Integration of data for inventory and assessment of Australia's northern rivers
SSC 2005 Spatial Intelligence Innovation and Praxis: The National Biennial Conference of the Spatial Sciences Institute, Melbourne
John Lowry, Renee Bartolo and Mirjam Alewijnse
Supervising Scientist Division / Australian Centre for Tropical Freshwater Research, September 2005
Australia's tropical rivers and wetlands face renewed interest and pressures from multiple sources. Sustainable management of Australia's tropical rivers and wetlands requires an integrated information base for assessment of their ecological character (including benchmarking their status) and the development of policy, especially for environmental flows and potential uses of water. An information base is being established for assessing change, undertaking ecological risk assessments of major pressures, supporting local and indigenous management, and strengthening holistic approaches for managing tropical rivers/wetlands at multiple scales eg regional, catchment or individual habitat.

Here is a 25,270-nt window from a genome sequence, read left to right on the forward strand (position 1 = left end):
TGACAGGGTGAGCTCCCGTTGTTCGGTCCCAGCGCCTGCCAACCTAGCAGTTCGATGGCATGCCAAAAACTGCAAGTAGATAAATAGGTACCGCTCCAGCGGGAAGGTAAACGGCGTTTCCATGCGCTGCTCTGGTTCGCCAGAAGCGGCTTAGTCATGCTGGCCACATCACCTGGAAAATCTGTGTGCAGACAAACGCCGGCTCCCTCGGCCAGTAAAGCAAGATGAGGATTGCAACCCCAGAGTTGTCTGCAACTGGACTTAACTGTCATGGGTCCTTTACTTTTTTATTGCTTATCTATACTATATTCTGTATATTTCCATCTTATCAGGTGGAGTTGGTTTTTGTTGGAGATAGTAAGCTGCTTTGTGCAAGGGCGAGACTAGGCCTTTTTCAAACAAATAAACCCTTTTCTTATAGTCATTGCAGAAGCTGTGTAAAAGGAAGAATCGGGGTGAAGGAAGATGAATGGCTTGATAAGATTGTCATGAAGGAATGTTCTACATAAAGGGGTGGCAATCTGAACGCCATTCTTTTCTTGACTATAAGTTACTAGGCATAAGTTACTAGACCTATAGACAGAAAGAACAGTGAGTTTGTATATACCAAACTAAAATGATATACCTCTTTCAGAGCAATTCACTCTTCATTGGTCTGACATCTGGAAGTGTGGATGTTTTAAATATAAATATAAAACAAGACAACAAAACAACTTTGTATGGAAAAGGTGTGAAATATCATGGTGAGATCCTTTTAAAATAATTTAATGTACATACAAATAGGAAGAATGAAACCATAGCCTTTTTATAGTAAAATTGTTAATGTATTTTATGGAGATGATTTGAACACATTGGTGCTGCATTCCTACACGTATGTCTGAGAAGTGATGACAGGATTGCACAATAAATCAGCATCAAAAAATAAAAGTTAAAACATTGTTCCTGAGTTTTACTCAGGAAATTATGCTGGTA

In this paper, we describe the spatial component of a project being conducted under Land & Water Australia's Tropical Rivers Program, which aims to better inform natural resource managers and decision-makers about the status of rivers in northern Australia. The specific project under the Tropical Rivers Program we are addressing is 'Australia's tropical rivers - an integrated data assessment and analysis'. This paper outlines the approach used to address sub-project 1, an inventory of the biological, chemical and physical features of aquatic ecosystems. The method undertaken was to implement a multiple-scale inventory of the habitats and biota of the rivers, floodplains and estuaries of northern Australia using information from a variety of sources. This has been achieved through a framework that was developed within Australia and has been subject to international critique and acceptance. This primary source of information for populating the framework was the integration of remote sensing imagery and GIS datasets at different scales (e.g. biogeographical, catchment and site scales) for mapping purposes. This information will be used to make an initial assessment of the diversity, status and ecological value of aquatic ecosystems across the region. Using this approach, the inventory data we have collected will be used to illustrate known areas of biodiversity importance and importantly, gaps in information.